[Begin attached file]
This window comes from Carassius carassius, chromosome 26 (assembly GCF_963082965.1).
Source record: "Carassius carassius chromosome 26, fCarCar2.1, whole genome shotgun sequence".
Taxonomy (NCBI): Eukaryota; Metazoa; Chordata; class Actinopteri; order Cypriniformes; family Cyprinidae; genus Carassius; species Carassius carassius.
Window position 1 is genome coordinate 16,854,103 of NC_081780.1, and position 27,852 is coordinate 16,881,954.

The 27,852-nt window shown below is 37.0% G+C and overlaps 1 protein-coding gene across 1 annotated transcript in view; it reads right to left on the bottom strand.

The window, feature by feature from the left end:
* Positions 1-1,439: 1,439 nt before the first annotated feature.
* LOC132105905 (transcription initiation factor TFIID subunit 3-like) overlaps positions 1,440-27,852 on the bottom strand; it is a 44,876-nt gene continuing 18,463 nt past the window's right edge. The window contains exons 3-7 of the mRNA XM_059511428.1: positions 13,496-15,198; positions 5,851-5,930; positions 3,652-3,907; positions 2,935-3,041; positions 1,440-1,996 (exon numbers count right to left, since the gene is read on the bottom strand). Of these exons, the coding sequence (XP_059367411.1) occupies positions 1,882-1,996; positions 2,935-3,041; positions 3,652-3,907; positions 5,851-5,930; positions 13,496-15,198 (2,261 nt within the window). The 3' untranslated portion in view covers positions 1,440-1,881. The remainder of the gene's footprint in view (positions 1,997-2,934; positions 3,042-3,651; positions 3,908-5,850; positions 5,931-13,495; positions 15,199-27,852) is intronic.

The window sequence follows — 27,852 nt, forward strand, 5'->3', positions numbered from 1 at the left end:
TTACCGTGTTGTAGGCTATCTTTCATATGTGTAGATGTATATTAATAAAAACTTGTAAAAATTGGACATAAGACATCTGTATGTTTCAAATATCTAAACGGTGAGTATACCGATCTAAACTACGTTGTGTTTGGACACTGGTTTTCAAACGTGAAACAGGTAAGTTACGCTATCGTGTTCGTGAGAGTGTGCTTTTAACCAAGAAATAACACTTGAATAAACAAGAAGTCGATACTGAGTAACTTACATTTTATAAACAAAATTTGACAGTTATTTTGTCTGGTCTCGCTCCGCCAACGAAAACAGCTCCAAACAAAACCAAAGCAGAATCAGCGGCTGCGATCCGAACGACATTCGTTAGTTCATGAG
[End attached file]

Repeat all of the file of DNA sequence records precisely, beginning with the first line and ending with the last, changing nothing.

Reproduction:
This window comes from Carassius carassius, chromosome 26 (assembly GCF_963082965.1).
Source record: "Carassius carassius chromosome 26, fCarCar2.1, whole genome shotgun sequence".
Taxonomy (NCBI): Eukaryota; Metazoa; Chordata; class Actinopteri; order Cypriniformes; family Cyprinidae; genus Carassius; species Carassius carassius.
Window position 1 is genome coordinate 16,854,103 of NC_081780.1, and position 27,852 is coordinate 16,881,954.

The 27,852-nt window shown below is 37.0% G+C and overlaps 1 protein-coding gene across 1 annotated transcript in view; it reads right to left on the bottom strand.

The window, feature by feature from the left end:
* Positions 1-1,439: 1,439 nt before the first annotated feature.
* LOC132105905 (transcription initiation factor TFIID subunit 3-like) overlaps positions 1,440-27,852 on the bottom strand; it is a 44,876-nt gene continuing 18,463 nt past the window's right edge. The window contains exons 3-7 of the mRNA XM_059511428.1: positions 13,496-15,198; positions 5,851-5,930; positions 3,652-3,907; positions 2,935-3,041; positions 1,440-1,996 (exon numbers count right to left, since the gene is read on the bottom strand). Of these exons, the coding sequence (XP_059367411.1) occupies positions 1,882-1,996; positions 2,935-3,041; positions 3,652-3,907; positions 5,851-5,930; positions 13,496-15,198 (2,261 nt within the window). The 3' untranslated portion in view covers positions 1,440-1,881. The remainder of the gene's footprint in view (positions 1,997-2,934; positions 3,042-3,651; positions 3,908-5,850; positions 5,931-13,495; positions 15,199-27,852) is intronic.

The window sequence follows — 27,852 nt, forward strand, 5'->3', positions numbered from 1 at the left end:
TTACCGTGTTGTAGGCTATCTTTCATATGTGTAGATGTATATTAATAAAAACTTGTAAAAATTGGACATAAGACATCTGTATGTTTCAAATATCTAAACGGTGAGTATACCGATCTAAACTACGTTGTGTTTGGACACTGGTTTTCAAACGTGAAACAGGTAAGTTACGCTATCGTGTTCGTGAGAGTGTGCTTTTAACCAAGAAATAACACTTGAATAAACAAGAAGTCGATACTGAGTAACTTACATTTTATAAACAAAATTTGACAGTTATTTTGTCTGGTCTCGCTCCGCCAACGAAAACAGCTCCAAACAAAACCAAAGCAGAATCAGCGGCTGCGATCCGAACGACATTCGTTAGTTCATGAG